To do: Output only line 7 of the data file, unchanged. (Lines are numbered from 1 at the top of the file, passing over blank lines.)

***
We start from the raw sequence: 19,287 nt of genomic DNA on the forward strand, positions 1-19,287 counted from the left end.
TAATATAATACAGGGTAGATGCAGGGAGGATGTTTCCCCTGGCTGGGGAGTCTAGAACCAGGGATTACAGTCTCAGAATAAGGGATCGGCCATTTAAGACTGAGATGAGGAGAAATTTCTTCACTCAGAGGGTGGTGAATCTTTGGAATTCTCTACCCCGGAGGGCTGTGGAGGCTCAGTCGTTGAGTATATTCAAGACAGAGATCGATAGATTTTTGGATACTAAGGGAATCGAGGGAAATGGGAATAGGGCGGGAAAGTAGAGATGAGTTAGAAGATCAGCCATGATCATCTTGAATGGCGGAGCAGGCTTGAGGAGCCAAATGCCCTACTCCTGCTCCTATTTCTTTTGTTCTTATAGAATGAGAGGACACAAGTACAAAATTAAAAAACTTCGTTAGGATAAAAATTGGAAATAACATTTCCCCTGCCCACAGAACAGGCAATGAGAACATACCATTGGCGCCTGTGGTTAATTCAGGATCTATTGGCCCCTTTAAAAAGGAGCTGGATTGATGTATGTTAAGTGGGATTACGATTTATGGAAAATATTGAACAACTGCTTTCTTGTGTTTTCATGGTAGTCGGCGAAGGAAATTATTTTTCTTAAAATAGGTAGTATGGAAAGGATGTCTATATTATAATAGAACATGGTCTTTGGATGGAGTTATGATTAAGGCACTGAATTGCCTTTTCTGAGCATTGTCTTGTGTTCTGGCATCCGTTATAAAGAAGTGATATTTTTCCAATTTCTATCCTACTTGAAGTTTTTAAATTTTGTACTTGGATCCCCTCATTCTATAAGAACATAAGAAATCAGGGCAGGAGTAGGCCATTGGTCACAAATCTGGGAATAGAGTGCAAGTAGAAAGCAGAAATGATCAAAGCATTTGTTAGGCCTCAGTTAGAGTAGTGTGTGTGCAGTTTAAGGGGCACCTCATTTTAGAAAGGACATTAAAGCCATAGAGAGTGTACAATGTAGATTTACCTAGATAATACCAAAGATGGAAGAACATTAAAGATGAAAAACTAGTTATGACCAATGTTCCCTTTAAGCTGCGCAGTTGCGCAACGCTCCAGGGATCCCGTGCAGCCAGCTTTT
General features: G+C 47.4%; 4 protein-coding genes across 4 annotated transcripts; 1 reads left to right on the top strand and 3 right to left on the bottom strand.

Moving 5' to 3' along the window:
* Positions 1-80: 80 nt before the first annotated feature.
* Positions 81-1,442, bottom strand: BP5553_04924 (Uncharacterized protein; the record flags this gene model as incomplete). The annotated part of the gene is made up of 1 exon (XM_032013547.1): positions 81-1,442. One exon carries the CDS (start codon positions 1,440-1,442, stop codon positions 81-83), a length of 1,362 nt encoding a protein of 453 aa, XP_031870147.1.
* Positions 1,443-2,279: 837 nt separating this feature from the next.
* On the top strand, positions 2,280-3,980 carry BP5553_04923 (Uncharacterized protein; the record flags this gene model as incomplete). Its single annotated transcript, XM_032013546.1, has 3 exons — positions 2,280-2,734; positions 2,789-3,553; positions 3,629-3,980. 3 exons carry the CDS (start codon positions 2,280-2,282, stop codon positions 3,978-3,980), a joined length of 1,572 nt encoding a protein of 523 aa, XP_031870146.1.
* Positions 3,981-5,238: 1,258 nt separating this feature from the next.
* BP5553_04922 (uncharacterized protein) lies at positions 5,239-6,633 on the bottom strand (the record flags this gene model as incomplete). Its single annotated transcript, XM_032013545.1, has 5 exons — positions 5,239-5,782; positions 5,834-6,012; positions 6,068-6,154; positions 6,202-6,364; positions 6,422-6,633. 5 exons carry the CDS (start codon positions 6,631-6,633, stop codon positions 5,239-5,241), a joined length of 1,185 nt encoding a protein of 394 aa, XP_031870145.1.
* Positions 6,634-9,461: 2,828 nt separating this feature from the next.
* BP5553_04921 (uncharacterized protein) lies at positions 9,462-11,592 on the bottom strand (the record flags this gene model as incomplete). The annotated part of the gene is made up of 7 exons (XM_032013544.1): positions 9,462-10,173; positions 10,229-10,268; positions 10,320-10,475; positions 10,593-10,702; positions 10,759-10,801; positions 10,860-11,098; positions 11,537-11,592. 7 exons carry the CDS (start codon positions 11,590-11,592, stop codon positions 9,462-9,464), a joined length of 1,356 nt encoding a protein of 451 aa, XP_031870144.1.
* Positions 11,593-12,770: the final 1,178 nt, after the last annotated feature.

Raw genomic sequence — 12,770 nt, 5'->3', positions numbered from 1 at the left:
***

* Positions 1,443-2,279: 837 nt separating this feature from the next.